I would add my voice to this request. I would much prefer flac downloads from music I have purchased on Amazon, rather than mp3. In fact I tend to buy the CD and then rip to flac using Windows Media Player wherever possible.
There IS a demand for this format from audiophiles like myself. If Microsoft recognise it and support flac in WMP, I am disappointed that Amazon have yet to get on board.
I purchase CDs and rip to FLAC. I then re-encode to MP3 VBR Q0 (220-280 kbit/s). I cannot tell the difference between the two even on the most expensive equipment. However, I consider it imperative to possess a lossless version of my music files for archival purposes. It's the ability to re-encode exactly how I want that makes the lossless version a sine qua non when ripping. For that reason I wouldn't dream of purchasing digital files if they were not lossless.
I prefer to purchase CDs rather than stream (I do however have subscriptions to Qobuz and Spotify) for these reasons:
1) I like to tag my music files exactly how I want.
2) I find it much easier to organise as a result of 1 above.
3) Much of the music I listen to is not available unless I purchase it.
4) I really like artwork and being able to scan it how I want is a big plus. I find the accompanying notes invariably indispensable.
5) I own over 2,000 CDs. I would not want to rely on a streaming service to maintain a library of similar size. Thus, for example, if the library were lost for some reason, it would be a nightmare to have to find and bookmark the files again.
But, yes, I find streaming very useful especially for auditioning music. Far better the £30 or so I spend on subscriptions each month than wasting many times that amount on buying music that I find I don't like.
Although FLAC has less loss, unless you know how the original was recorded there will actually no improvement. All digital recording/transmission methods cut out some of the audio, whether it is noticeable is another matter but only analogue from end to end will give the original audio.
The job of the recording engineers, at least in principle, is to record sounds as accurately as possible. But what you will hear on a recording will inevitably be different to what is actually heard in a studio or concert or wherever. That is down to technological limitations and both conscious and unconscious manipulation of the music by those engineers.
All lossless codecs are mathematically indistinguishable from the original music files.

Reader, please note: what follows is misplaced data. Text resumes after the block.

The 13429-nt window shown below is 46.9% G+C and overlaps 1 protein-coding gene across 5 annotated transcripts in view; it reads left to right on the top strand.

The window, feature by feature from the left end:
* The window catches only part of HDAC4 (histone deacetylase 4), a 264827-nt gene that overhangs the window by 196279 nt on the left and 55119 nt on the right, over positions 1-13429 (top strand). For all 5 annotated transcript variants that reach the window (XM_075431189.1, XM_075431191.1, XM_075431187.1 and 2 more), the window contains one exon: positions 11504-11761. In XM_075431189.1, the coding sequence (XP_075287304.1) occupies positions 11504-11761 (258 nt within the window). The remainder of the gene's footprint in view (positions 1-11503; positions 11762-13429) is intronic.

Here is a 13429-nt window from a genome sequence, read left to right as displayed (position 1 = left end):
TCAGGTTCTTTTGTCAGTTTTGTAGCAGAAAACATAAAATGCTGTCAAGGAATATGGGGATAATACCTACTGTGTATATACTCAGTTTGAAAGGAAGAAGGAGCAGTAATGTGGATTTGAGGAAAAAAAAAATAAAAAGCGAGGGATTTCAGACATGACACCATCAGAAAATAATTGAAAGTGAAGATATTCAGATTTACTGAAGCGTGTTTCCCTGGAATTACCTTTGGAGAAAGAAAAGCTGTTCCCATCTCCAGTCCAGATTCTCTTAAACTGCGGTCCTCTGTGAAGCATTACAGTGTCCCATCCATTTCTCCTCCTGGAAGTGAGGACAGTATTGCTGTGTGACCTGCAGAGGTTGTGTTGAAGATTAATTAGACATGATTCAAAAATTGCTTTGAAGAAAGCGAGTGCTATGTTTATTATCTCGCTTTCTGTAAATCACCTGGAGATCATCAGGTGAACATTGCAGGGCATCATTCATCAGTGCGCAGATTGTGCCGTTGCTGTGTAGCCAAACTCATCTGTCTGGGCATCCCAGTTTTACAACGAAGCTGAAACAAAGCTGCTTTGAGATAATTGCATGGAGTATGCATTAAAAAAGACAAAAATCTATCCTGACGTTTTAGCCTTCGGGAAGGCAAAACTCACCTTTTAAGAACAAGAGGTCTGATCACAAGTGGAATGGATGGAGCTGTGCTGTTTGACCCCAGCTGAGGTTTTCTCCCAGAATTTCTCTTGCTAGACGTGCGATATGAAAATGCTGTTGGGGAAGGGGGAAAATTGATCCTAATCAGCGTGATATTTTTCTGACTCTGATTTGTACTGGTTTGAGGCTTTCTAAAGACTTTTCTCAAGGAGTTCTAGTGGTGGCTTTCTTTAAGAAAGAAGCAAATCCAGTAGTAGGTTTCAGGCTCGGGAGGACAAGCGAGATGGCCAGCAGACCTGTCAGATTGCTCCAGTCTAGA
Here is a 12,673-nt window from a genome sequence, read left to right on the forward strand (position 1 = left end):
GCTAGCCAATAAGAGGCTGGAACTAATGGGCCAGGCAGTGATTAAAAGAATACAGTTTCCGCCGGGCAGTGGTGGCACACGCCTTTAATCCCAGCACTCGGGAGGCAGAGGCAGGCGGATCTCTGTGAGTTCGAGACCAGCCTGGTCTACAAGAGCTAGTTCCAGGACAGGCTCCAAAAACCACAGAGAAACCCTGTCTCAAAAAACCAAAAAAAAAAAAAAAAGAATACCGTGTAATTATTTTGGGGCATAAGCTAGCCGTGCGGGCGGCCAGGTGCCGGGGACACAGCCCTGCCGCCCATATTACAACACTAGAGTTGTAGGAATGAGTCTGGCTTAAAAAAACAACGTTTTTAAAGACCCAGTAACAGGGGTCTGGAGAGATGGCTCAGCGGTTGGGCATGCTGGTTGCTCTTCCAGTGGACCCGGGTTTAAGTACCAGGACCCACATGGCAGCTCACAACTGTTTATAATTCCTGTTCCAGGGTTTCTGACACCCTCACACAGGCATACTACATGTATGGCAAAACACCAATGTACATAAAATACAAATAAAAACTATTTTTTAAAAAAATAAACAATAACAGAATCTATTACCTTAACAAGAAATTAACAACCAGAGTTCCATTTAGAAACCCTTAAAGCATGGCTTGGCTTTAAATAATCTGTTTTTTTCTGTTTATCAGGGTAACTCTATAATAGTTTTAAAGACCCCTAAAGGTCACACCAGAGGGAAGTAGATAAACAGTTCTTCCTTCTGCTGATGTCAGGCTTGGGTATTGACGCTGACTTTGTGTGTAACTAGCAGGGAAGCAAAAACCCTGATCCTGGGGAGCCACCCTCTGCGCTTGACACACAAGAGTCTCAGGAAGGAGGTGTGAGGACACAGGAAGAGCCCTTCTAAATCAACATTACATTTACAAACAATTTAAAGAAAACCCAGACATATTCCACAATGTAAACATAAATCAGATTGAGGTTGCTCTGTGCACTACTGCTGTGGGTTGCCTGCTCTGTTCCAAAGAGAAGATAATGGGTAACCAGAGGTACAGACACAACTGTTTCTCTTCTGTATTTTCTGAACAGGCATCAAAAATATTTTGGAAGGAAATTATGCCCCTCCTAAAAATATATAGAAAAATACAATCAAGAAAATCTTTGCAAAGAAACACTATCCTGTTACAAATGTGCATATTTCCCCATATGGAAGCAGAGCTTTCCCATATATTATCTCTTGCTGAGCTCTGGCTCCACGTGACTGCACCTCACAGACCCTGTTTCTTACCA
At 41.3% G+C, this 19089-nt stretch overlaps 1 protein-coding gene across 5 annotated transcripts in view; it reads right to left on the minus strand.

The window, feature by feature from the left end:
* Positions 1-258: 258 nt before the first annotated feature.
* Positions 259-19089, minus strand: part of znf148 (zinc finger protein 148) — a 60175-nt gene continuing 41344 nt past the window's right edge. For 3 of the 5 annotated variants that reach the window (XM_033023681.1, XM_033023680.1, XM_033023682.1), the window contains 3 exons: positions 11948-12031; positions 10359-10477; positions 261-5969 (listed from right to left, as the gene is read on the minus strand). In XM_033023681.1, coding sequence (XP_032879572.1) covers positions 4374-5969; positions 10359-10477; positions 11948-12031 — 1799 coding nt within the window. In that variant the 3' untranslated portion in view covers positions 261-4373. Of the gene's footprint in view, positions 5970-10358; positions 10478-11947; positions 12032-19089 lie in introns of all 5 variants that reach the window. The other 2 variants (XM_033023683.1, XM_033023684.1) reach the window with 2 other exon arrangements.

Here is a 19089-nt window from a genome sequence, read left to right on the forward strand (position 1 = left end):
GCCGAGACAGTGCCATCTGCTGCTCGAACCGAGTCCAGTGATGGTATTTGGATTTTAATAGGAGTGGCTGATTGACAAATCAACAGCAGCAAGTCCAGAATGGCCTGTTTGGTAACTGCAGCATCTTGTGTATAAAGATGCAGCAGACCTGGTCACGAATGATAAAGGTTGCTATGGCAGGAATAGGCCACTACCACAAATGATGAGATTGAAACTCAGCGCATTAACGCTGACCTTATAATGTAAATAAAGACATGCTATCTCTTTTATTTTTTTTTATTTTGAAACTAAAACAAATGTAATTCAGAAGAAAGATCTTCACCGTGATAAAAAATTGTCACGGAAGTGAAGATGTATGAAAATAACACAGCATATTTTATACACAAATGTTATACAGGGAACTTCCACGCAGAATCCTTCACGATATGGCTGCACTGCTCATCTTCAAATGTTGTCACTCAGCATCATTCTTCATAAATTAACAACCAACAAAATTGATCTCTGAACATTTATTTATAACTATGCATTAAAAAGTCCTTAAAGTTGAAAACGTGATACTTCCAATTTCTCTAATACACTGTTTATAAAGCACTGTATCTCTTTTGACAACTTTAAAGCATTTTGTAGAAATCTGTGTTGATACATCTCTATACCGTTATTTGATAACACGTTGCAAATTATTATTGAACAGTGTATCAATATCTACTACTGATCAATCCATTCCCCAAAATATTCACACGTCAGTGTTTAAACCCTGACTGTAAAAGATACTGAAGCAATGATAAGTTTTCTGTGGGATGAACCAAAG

@Bob. FLAC is lossless and identical to the original.
Yes as I said it depends on how the original is recorded, or where the source is taken from.
I am not convinced despite claims how lossless it actually is as the analogue audio is converted to digital (this is not entirely lossless) then compressed and decompressed then finally converted back to analogue to listen to.
The process sounds as if it will affect the end result but it doesn’t.
digital recordings are made at a much greater data stream to enable a lot of headroom for editing before downsampling for end use. This gives far superior results to pure analogue recording where the headroom is not there.
the different sound analogue produces is just that. Different. Not better or worse.
The source is the CD. I rip my own so I always know. If a store passed off a lossy file as a lossless file they would be guilty of obtaining a pecuniary advantage by deception (i.e. fraud) although why they'd bother, I haven't a clue. And it's actually possible to ascertain very easily pretty much everything about a music file including the level of compression and even the original ripping program.
The quality of the file and listening equipment are both essential. The cheapest way to listen with an assurance that the quality is OK is with a decent amp and headphones. I'm currently listening with Sennheiser HD 800s and a Sony TA-ZH1ES amp.
For your further edification:
What Lossless File Formats Are & Why You Shouldn’t Convert Lossy to Lossless
The analogue sound is purely dependent upon playback equipment. The Beatles albums were remastered to give an analogue feel on CD.
FLAC is better than MP3 and becomes particularly noticeable on certain types of music e.g. classical. That said, mostly is it difficult to distinguish between FLAC, and other lossless codecs (CD is just a lossles codec), and a 320kbps MP3.
Nobody would convert an MP3 to FLAC. The MP3 bitrate defines the sound quality, along with codec.
I am old fashioned I still use my "Leak stereo 20" valve amp (somewhat modified) with a couple of Warfedale W90 speakers, I have recently replaced the turntable with a Thorens TD 350 apart from scratches my collection of LPs sound to me much more like the original then any of the newer methods.